Several popular social and cultural movements had a visible impact on Oregon’s built environment early in the twentieth century. Among these were the Arts and Crafts movement, which originated in late nineteenth century England among such social reformers and writers on esthetic topics as William Morris and John Ruskin. They ...
Advertising in Pacific Monthly, 1907
Shown here is a page of advertising from the September 1907 issue of Pacific Monthly, promoting investment in copper mining, “fortunes in fruit,” and plans for building suburban bungalows. Pacific Monthly was published in Portland from 1898 until 1911, when it was absorbed by Sunset Magazine of San Francisco. Edited for readers along the Pacific Coast, it published articles about regional industry and agriculture, short stories by local writers, and news and editorials.
The bungalow style was immensely popular for residences from about 1900 until after World War I. In Oregon, for example, the Bungalow Book Publishing Company of Portland issued The Craftsman Book of Bungalows, a catalog from which the new owners of suburban lots or country orchard lands could buy plans. Local contractors—or sometimes the future homeowners themselves—used the detailed specifications and plans to purchase the building materials and to guide construction. A step beyond the use of off-the-shelf plans was the purchase of a partially-fabricated house, shipped fully equipped for easy set-up. Popular in the Midwest in the 1920s through such companies as Sears, Roebuck and Aladdin, these houses were also found in Oregon. The Millmade Construction Company of Portland promoted its Ready-Cut and Portable Houses for Economy about 1920.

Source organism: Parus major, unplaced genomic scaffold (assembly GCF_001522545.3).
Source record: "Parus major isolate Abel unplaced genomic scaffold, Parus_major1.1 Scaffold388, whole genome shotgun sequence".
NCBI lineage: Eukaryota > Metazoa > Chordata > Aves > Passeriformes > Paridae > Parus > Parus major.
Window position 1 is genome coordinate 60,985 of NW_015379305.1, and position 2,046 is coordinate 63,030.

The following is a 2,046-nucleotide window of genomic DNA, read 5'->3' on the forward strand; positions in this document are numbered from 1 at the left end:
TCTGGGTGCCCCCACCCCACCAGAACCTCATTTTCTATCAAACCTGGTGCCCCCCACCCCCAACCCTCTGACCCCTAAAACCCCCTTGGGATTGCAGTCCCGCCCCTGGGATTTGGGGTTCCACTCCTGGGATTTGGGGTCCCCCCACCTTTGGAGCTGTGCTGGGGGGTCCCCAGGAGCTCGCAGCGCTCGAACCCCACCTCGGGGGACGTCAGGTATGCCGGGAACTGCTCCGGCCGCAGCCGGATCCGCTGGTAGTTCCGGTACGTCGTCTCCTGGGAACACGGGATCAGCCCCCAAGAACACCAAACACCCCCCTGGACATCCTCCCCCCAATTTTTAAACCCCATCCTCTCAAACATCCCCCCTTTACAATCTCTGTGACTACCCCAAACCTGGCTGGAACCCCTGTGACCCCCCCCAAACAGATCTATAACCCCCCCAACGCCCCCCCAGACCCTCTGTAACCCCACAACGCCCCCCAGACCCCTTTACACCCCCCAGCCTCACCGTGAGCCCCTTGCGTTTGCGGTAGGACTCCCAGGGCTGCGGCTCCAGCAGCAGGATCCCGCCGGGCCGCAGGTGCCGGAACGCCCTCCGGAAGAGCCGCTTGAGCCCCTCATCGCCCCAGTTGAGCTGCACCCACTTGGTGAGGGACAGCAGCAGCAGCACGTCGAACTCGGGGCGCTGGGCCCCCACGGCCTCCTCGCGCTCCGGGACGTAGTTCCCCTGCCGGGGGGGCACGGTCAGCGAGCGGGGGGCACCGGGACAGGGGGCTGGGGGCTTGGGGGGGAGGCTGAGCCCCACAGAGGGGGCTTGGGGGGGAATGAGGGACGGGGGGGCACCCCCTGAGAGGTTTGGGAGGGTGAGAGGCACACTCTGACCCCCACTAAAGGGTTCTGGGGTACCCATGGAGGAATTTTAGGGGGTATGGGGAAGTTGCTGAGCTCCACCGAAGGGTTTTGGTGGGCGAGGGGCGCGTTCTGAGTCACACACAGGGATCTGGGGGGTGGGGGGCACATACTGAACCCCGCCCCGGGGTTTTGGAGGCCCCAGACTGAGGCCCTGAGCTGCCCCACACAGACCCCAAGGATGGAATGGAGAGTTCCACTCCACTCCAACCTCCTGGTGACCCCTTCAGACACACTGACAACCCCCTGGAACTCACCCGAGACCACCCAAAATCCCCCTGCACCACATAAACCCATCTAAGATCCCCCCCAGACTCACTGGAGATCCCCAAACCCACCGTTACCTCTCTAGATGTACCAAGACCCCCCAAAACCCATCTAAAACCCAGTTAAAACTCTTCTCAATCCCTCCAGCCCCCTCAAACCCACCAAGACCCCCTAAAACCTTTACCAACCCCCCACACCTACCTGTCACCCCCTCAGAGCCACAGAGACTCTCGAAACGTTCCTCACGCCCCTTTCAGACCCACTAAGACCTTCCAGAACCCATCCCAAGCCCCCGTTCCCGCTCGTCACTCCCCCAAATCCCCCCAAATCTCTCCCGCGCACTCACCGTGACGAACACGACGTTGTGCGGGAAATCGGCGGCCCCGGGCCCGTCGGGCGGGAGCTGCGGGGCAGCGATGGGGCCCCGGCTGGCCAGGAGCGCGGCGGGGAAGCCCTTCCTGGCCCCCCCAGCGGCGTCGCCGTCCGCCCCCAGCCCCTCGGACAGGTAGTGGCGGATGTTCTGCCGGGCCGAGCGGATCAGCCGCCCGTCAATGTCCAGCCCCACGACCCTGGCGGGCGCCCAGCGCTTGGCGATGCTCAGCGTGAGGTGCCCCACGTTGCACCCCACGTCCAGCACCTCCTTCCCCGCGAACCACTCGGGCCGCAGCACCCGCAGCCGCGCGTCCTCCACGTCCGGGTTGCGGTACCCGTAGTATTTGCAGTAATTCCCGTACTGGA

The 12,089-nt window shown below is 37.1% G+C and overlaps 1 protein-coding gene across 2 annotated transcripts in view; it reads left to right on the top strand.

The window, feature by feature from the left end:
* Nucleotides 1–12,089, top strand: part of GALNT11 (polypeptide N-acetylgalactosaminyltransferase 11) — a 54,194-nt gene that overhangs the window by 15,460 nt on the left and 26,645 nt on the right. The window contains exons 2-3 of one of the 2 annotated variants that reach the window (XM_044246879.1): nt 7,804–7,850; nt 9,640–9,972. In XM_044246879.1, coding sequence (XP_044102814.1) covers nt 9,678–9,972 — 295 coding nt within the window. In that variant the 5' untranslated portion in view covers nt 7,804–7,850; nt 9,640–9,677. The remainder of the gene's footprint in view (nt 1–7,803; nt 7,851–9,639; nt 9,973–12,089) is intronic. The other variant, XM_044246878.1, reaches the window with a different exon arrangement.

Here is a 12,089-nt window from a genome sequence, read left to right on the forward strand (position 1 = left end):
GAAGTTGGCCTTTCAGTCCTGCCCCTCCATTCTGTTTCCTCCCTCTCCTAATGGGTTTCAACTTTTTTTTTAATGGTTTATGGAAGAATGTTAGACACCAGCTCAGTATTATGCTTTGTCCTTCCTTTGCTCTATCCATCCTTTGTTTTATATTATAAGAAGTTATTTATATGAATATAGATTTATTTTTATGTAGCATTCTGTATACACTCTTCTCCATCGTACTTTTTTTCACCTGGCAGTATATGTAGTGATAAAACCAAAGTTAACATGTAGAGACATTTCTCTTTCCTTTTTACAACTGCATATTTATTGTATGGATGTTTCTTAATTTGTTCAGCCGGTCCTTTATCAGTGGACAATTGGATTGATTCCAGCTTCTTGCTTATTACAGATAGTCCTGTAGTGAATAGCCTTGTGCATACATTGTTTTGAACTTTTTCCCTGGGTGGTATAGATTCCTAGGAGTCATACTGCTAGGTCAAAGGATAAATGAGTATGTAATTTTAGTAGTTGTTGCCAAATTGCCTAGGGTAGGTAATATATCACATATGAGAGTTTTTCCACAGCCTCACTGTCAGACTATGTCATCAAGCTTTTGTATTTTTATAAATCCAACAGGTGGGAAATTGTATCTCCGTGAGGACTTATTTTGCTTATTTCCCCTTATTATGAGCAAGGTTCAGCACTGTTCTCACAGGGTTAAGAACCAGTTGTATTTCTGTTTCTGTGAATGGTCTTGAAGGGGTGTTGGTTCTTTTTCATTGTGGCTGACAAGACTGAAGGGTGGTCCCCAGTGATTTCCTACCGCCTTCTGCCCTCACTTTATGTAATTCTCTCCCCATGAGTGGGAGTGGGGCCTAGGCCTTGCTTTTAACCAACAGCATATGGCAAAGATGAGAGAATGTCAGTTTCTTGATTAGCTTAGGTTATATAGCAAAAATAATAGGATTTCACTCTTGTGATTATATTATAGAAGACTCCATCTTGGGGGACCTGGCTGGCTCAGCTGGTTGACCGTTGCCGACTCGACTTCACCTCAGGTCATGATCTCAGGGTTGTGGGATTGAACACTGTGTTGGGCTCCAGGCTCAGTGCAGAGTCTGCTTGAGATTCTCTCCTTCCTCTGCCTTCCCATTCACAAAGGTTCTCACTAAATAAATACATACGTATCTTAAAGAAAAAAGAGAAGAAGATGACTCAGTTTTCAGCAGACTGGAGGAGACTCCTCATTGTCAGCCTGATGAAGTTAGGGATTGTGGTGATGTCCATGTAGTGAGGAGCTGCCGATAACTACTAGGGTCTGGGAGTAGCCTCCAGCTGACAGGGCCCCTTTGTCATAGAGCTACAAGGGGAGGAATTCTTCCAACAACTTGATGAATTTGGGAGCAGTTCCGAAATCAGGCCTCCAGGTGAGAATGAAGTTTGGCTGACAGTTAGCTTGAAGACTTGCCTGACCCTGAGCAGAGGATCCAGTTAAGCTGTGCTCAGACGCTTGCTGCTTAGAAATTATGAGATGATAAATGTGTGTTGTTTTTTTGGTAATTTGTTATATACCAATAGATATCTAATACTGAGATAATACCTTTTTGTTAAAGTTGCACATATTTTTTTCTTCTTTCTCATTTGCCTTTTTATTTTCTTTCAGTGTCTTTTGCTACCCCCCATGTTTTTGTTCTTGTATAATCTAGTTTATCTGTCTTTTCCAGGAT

Bungalows were characterized by wood frame construction, often with some elements of the house built of river rock (cobbles) or rough-surfaced brick (clinker brick). They frequently had low-pitched roofs, sometimes with dormer windows, and generous porches or verandas with dramatic supports, such as tapered elephantine columns of the boxed columns seen in the advertisement for “a handsome home.” Stylistic references to Asia were common, with overhanging eaves supported on sweeping wooden brackets. Even modest bungalows often featured a fireplace and built-in bookshelves and cabinets in clear-finished woods. The Pacific Coast bungalow designs anticipated some of the aspects of the Northwest Regional style that developed in the 1930s, such as the forthright use of indigenous materials, especially wood, and the use of outdoor areas such as porches for living spaces.
Related Historical References:
National Register of Historic Places: Oregon—Jackson County—South Oakdale Historic District (District - #79002072) S. Oakdale Ave. from Stewart Ave. to W. 10th St., Medford.
National Register of Historic Places: Oregon—Multnomah—Ladd’s Addition Historic District (Multnomah County - #88001310). Bounded by S.E. Division St., 12th Ave., Hawthorne Blvd., and 20th Ave., Portland.
Written by Richard Engeman, © Oregon Historical Society, 2005.
Related Historical Records
This entry was last updated on March 17, 2018